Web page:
Is there a giant planet hiding in the solar system?

planet x

,- The solar system is a very crowded place; there are millions of moving objects, ranging from planets, moons, comets, and asteroids.

Every year, scientists continue to discover more and more objects (usually small asteroids or fast comets) that make the solar system home.

Astronomers had discovered eight major planets in 1846. However, that did not stop them from looking for more objects.

In the last 100 years, astronomers have discovered much smaller objects, called dwarf planet, and one of them is Pluto.

The discovery of some of these dwarf planets gives reason to believe that there is something else that may still be spying on the outskirts of the solar system.

That's why astronomers spend hundreds of hours trying to find the ninth planet or "Planet X." And that's because the solar system't make sense without it.

Everything in the solar system orbits the Sun. Some move fast and some slow, but all move according to the law of gravity. Everything that's massive has gravity, including humans. The heavier a thing is, the greater the gravity it has.

The gravity of a planet is so great that it affects the motion of objects around it. That's what's called the gravitational attraction. It's the Earth's gravity that keeps everything on Earth.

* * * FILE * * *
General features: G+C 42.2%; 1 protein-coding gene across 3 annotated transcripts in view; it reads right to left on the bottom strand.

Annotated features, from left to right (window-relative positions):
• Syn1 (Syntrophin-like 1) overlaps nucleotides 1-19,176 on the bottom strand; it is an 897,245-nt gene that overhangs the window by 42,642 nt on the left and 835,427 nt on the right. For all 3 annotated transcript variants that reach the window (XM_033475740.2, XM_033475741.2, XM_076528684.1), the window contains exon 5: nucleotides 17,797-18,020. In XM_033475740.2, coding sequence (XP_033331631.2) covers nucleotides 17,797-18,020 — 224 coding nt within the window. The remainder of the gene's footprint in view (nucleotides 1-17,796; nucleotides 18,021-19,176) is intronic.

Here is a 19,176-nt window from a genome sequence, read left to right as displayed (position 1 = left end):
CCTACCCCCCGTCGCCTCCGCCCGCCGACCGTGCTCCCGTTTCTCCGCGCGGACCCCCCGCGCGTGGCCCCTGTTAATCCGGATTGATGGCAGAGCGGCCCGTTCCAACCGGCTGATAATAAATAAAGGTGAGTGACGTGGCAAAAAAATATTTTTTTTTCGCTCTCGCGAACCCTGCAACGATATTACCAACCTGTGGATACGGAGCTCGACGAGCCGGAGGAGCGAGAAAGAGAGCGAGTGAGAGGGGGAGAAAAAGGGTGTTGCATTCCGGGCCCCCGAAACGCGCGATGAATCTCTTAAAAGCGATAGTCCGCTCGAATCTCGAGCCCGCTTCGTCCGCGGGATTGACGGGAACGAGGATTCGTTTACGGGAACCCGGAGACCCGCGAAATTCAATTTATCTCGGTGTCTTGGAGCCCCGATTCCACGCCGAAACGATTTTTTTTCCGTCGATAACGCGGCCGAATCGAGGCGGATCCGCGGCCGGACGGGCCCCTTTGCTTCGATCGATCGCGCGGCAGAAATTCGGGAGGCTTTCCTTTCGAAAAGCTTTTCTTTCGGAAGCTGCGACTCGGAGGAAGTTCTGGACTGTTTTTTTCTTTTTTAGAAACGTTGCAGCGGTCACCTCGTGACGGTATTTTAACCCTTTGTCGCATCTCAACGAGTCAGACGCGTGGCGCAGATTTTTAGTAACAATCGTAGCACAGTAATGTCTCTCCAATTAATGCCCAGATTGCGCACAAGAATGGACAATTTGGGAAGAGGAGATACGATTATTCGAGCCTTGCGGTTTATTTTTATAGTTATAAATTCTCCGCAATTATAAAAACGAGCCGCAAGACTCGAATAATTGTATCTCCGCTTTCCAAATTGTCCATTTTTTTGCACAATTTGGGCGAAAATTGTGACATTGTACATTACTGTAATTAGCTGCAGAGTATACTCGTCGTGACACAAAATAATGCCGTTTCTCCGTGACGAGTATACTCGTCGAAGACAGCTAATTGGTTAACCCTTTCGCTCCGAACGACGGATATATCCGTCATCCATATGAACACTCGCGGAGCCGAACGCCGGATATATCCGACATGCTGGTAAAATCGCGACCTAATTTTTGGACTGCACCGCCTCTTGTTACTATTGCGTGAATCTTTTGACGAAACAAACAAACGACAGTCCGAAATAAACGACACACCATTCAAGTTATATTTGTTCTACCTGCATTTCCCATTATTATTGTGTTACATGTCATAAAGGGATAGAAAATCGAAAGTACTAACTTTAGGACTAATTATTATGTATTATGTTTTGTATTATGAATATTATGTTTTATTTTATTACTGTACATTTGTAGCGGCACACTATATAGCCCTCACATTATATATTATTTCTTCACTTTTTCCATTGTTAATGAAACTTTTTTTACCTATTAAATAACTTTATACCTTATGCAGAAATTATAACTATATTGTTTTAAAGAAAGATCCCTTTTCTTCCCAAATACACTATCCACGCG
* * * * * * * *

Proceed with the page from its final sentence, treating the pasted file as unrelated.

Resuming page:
Besides, the Sun has the greatest gravitational attraction compared to anything in the solar system, and this is what causes the planets to orbit around it.

Through the understanding of gravitational attraction, astronomers get the greatest clue about the possibility of Planet Nine.

When looking at very distant objects, such as dwarf planets outside Pluto, experts found their orbits a little unexpected. They are moving in very large elliptical orbits, clustered together, and are on slopes compared to other parts of the solar system.

When astronomers used computers to model what gravitational forces were needed for these objects to move like this, they found that it took a planet at least ten times the mass of the Earth to cause this.

This is a very interesting thing. But the question is: where is the planet?

The problem now is trying to make sure that these predictions and models are correct. The only way to do that is to find Planet Nine, which is obviously very difficult to do.

Scientists around the world have been searching for real evidence of the existence of Planet Nine for years. Based on computer models, they estimate that Planet 9 is at least 20 times farther away from the Sun than Neptune.

They try to detect it by looking for the sunlight it can reflect, as the moon shines from the reflection of sunlight at night.

However, since Planet Nine is so far from the Sun, it is thought to be very thin and difficult to recognize, even by the best telescopes on Earth.

Besides, astronomers can't originally look for it at any time of the year. Specifically, they have to wait for the night without the moon, and the observation location facing the right side of the sky.

However, scientists never despair. In the next decade, new telescopes will be built and new observations will begin. They may finally be able to prove or deny the existence of Planet Nine.

(Newsline Paper Teams)
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